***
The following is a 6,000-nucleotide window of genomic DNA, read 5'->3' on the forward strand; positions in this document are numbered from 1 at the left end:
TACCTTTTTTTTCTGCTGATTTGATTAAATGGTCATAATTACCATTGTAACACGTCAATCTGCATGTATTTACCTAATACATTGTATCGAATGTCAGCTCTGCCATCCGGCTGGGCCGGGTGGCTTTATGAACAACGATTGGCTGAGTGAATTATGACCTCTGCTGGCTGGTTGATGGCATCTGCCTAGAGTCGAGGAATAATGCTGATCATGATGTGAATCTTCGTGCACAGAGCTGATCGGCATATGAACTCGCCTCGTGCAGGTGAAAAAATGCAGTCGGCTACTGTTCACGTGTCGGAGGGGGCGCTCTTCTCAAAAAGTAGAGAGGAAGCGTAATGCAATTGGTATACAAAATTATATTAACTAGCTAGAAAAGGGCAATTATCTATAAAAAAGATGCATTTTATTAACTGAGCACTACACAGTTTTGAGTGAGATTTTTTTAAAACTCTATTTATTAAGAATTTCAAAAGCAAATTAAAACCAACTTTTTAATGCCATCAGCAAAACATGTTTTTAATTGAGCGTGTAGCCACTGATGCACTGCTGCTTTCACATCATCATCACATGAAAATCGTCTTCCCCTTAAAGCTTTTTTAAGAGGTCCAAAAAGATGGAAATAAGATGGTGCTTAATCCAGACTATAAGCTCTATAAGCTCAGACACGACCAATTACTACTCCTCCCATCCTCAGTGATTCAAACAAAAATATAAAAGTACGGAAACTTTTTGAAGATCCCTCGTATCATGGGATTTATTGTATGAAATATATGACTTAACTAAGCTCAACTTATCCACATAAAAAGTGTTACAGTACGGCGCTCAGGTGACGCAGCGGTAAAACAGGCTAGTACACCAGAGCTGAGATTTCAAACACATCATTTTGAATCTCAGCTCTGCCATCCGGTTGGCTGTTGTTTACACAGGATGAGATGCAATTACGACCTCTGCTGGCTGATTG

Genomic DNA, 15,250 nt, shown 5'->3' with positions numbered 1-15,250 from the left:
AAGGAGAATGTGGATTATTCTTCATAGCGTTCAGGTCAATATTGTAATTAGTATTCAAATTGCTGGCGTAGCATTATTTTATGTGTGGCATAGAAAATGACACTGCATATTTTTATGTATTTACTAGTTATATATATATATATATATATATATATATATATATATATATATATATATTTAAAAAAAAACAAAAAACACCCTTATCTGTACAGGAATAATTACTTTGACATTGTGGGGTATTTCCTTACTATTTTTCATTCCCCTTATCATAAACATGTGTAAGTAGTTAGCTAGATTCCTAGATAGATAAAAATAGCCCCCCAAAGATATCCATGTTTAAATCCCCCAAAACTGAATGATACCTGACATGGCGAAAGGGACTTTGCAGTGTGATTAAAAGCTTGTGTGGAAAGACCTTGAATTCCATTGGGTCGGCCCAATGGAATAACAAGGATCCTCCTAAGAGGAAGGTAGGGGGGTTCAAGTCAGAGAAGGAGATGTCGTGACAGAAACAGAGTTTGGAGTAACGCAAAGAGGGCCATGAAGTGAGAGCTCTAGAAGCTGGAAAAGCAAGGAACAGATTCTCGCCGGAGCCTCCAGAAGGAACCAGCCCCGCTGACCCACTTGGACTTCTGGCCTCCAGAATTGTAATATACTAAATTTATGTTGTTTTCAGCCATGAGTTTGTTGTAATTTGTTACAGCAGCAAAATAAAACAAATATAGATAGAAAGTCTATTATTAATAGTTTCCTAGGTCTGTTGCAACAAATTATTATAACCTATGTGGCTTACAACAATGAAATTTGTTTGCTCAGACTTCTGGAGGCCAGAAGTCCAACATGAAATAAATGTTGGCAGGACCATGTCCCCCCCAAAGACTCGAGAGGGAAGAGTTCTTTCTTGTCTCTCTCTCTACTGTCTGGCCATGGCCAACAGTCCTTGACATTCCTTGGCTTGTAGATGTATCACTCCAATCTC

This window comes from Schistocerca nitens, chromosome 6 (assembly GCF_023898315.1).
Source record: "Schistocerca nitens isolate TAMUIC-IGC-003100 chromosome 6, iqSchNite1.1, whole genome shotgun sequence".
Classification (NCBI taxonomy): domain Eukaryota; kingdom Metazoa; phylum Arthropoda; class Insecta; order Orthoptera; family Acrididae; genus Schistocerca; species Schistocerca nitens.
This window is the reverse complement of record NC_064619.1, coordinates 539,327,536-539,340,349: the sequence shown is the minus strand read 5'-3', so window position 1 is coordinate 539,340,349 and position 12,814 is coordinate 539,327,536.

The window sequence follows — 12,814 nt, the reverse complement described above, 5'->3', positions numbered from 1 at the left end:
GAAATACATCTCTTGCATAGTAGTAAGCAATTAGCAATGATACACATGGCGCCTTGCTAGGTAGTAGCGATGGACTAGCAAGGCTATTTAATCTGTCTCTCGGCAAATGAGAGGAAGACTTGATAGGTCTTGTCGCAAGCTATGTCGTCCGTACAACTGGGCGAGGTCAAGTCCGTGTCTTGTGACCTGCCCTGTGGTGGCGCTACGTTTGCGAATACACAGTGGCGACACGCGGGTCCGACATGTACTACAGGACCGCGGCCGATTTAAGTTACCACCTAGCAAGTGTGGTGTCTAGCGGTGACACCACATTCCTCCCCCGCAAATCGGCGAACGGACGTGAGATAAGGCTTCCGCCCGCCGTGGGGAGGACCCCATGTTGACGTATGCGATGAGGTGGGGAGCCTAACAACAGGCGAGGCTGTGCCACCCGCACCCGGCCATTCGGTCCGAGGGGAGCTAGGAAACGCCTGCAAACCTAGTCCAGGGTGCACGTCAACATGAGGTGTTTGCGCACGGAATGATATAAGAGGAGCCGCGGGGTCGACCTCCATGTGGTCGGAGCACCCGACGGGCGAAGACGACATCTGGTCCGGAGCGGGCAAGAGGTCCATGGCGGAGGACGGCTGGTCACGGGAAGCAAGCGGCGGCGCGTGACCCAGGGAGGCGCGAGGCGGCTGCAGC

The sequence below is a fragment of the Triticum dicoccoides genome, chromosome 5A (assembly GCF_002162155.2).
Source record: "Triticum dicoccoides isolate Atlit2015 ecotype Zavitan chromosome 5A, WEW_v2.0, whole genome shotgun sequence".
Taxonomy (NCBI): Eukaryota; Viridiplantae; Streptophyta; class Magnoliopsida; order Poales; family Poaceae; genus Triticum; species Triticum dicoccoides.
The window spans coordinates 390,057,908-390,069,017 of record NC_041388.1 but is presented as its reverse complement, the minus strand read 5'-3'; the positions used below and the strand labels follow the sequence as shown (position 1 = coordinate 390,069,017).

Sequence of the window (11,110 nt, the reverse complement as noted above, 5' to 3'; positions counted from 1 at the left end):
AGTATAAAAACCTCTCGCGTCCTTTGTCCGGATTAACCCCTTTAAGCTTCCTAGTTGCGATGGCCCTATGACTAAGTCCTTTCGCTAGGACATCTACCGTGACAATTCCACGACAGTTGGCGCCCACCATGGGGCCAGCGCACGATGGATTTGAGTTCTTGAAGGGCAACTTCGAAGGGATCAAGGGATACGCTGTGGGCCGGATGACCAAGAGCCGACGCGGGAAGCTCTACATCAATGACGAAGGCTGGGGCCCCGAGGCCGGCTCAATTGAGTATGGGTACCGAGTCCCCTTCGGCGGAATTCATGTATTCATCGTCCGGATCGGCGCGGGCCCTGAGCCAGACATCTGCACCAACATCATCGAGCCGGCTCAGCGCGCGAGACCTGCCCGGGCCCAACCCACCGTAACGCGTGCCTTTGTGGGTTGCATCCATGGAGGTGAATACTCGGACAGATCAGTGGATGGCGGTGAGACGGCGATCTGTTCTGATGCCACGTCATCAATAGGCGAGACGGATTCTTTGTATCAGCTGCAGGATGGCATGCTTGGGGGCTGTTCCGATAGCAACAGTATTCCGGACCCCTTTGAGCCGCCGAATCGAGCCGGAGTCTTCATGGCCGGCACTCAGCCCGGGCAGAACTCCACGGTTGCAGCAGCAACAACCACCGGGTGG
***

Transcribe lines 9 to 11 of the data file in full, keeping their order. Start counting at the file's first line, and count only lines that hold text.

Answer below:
The window sequence follows — 12,814 nt, the reverse complement described above, 5'->3', positions numbered from 1 at the left end:
GAAATACATCTCTTGCATAGTAGTAAGCAATTAGCAATGATACACATGGCGCCTTGCTAGGTAGTAGCGATGGACTAGCAAGGCTATTTAATCTGTCTCTCGGCAAATGAGAGGAAGACTTGATAGGTCTTGTCGCAAGCTATGTCGTCCGTACAACTGGGCGAGGTCAAGTCCGTGTCTTGTGACCTGCCCTGTGGTGGCGCTACGTTTGCGAATACACAGTGGCGACACGCGGGTCCGACATGTACTACAGGACCGCGGCCGATTTAAGTTACCACCTAGCAAGTGTGGTGTCTAGCGGTGACACCACATTCCTCCCCCGCAAATCGGCGAACGGACGTGAGATAAGGCTTCCGCCCGCCGTGGGGAGGACCCCATGTTGACGTATGCGATGAGGTGGGGAGCCTAACAACAGGCGAGGCTGTGCCACCCGCACCCGGCCATTCGGTCCGAGGGGAGCTAGGAAACGCCTGCAAACCTAGTCCAGGGTGCACGTCAACATGAGGTGTTTGCGCACGGAATGATATAAGAGGAGCCGCGGGGTCGACCTCCATGTGGTCGGAGCACCCGACGGGCGAAGACGACATCTGGTCCGGAGCGGGCAAGAGGTCCATGGCGGAGGACGGCTGGTCACGGGAAGCAAGCGGCGGCGCGTGACCCAGGGAGGCGCGAGGCGGCTGCAGC

The sequence below is a fragment of the Triticum dicoccoides genome, chromosome 5A (assembly GCF_002162155.2).